There's no denying that video marketing's growth, and brands must consider consumers' habits when creating effective advertising strategies.

When streaming video content first hit the scene, internet users may have approached it in a way that reflected their previous television and movie watching habits. Tuning in meant turning off other channels and consuming multiple clips in one sitting. Now that consumers have grown accustomed to short snippets of video content, they are consuming more media as they navigate between social networks, websites and applications.

The June 2013 U.S. Online Video Rankings from comScore showed that people in the United States watched more than 44 billion online content videos throughout the month. This translates to 183 million Americans going on the ‘net and watching entertaining and educational clips.

As consumption totals pick up, consumer¬†behavior is changing, according to a separate study from Parks Associates. In Q1 2013, approximately 14 percent of smartphone and tablet users downloaded brands’ content applications to view streaming clips.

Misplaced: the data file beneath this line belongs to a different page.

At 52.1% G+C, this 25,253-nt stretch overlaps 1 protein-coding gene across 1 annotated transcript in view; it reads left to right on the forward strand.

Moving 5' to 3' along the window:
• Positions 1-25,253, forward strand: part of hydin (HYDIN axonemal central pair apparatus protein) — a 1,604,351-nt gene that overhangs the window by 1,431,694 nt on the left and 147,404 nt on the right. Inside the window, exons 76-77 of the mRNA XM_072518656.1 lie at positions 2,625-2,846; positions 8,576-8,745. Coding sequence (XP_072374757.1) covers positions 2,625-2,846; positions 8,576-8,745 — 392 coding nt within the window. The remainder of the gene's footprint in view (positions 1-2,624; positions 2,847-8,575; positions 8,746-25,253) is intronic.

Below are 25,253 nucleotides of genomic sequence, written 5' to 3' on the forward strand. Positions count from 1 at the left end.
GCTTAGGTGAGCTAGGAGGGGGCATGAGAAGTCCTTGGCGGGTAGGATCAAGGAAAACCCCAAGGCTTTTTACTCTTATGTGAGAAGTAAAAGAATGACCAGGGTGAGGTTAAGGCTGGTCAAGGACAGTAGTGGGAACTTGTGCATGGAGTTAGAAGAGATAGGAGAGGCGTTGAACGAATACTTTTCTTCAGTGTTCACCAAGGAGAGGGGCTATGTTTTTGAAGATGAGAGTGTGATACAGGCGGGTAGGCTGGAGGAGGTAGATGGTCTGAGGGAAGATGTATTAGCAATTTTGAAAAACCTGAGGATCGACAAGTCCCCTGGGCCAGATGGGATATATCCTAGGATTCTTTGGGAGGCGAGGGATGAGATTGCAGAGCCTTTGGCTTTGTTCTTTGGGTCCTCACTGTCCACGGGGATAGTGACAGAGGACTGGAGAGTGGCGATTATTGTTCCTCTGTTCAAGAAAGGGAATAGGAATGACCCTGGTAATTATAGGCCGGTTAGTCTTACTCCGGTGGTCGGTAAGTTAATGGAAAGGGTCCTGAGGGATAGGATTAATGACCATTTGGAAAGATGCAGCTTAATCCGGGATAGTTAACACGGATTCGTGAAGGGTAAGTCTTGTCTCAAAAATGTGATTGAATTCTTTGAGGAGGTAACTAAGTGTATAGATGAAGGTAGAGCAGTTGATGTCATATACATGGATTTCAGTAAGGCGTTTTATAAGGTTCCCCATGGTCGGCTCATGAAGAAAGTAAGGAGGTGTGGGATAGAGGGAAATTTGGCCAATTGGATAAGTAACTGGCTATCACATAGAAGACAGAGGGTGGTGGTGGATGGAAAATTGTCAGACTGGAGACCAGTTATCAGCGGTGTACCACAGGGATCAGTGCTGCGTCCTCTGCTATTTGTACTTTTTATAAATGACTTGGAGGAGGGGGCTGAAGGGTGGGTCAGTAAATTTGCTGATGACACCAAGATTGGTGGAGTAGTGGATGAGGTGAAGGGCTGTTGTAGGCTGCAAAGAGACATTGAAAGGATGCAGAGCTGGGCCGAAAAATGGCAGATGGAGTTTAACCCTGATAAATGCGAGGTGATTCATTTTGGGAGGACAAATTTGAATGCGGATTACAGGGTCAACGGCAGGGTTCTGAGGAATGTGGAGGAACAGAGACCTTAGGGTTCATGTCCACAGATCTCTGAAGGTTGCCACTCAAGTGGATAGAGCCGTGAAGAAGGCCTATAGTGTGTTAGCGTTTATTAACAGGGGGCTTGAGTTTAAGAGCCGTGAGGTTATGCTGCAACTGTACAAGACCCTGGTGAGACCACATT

“The latest round of apps is from content providers, not satellite and cable-TV companies,” pointed out John Barrett, Director or Consumer Analytics at Parks Associates. “They want to ‚Ķ enhance the viewing experience with second-screen activities, and it is working, especially among Millennials.”

Barrett adds that digital natives are actively using more than one screen at a time to watch videos, read articles and stay active on social networks.

While it may not be feasible for every company to create an exclusive application for sharing video content, they have numerous distribution channels to tap for maximum exposure. First and foremost, it’s smart to leverage those social media connections marketers worked to establish. Companies should also feature new clips on homepages to increase clicks, while also adding them to a video resource center on their sites.

Lauren Kaye is a Marketing Editor at Brafton Inc. She studied creative and technical writing at Virginia Tech before pursuing the digital frontier and finding content marketing was the best place to put her passions to work. Lauren also writes creative short fiction, hikes in New England and appreciates a good book recommendation.